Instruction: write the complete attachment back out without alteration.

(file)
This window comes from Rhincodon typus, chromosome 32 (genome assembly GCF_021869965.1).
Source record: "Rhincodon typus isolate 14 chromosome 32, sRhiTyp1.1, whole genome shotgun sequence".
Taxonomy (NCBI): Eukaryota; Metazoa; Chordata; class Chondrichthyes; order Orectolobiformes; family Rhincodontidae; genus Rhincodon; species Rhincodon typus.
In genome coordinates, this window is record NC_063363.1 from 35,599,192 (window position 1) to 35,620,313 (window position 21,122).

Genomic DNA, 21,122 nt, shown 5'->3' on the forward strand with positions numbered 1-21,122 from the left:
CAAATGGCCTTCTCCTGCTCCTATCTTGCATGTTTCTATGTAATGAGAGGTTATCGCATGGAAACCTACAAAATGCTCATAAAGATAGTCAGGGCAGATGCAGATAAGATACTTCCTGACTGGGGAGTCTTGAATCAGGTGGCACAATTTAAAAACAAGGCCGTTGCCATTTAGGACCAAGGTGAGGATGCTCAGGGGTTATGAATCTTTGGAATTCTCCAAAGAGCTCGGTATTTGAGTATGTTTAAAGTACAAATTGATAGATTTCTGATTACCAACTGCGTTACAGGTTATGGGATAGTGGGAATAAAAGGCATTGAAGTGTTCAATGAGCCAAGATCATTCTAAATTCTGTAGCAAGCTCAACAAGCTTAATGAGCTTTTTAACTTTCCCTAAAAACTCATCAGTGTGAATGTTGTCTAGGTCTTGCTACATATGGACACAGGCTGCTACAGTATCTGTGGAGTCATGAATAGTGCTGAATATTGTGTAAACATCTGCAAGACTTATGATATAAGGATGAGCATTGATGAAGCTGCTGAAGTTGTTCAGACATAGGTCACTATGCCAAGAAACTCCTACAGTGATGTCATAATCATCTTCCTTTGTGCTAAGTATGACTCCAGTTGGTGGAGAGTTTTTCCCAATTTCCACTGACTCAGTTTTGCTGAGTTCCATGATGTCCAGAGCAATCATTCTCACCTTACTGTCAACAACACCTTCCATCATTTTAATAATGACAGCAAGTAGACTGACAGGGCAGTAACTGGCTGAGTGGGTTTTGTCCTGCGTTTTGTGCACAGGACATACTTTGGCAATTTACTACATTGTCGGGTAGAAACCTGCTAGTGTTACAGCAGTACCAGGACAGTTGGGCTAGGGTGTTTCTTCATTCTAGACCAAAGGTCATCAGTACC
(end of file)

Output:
This window comes from Rhincodon typus, chromosome 32 (genome assembly GCF_021869965.1).
Source record: "Rhincodon typus isolate 14 chromosome 32, sRhiTyp1.1, whole genome shotgun sequence".
Taxonomy (NCBI): Eukaryota; Metazoa; Chordata; class Chondrichthyes; order Orectolobiformes; family Rhincodontidae; genus Rhincodon; species Rhincodon typus.
In genome coordinates, this window is record NC_063363.1 from 35,599,192 (window position 1) to 35,620,313 (window position 21,122).

Genomic DNA, 21,122 nt, shown 5'->3' on the forward strand with positions numbered 1-21,122 from the left:
CAAATGGCCTTCTCCTGCTCCTATCTTGCATGTTTCTATGTAATGAGAGGTTATCGCATGGAAACCTACAAAATGCTCATAAAGATAGTCAGGGCAGATGCAGATAAGATACTTCCTGACTGGGGAGTCTTGAATCAGGTGGCACAATTTAAAAACAAGGCCGTTGCCATTTAGGACCAAGGTGAGGATGCTCAGGGGTTATGAATCTTTGGAATTCTCCAAAGAGCTCGGTATTTGAGTATGTTTAAAGTACAAATTGATAGATTTCTGATTACCAACTGCGTTACAGGTTATGGGATAGTGGGAATAAAAGGCATTGAAGTGTTCAATGAGCCAAGATCATTCTAAATTCTGTAGCAAGCTCAACAAGCTTAATGAGCTTTTTAACTTTCCCTAAAAACTCATCAGTGTGAATGTTGTCTAGGTCTTGCTACATATGGACACAGGCTGCTACAGTATCTGTGGAGTCATGAATAGTGCTGAATATTGTGTAAACATCTGCAAGACTTATGATATAAGGATGAGCATTGATGAAGCTGCTGAAGTTGTTCAGACATAGGTCACTATGCCAAGAAACTCCTACAGTGATGTCATAATCATCTTCCTTTGTGCTAAGTATGACTCCAGTTGGTGGAGAGTTTTTCCCAATTTCCACTGACTCAGTTTTGCTGAGTTCCATGATGTCCAGAGCAATCATTCTCACCTTACTGTCAACAACACCTTCCATCATTTTAATAATGACAGCAAGTAGACTGACAGGGCAGTAACTGGCTGAGTGGGTTTTGTCCTGCGTTTTGTGCACAGGACATACTTTGGCAATTTACTACATTGTCGGGTAGAAACCTGCTAGTGTTACAGCAGTACCAGGACAGTTGGGCTAGGGTGTTTCTTCATTCTAGACCAAAGGTCATCAGTACC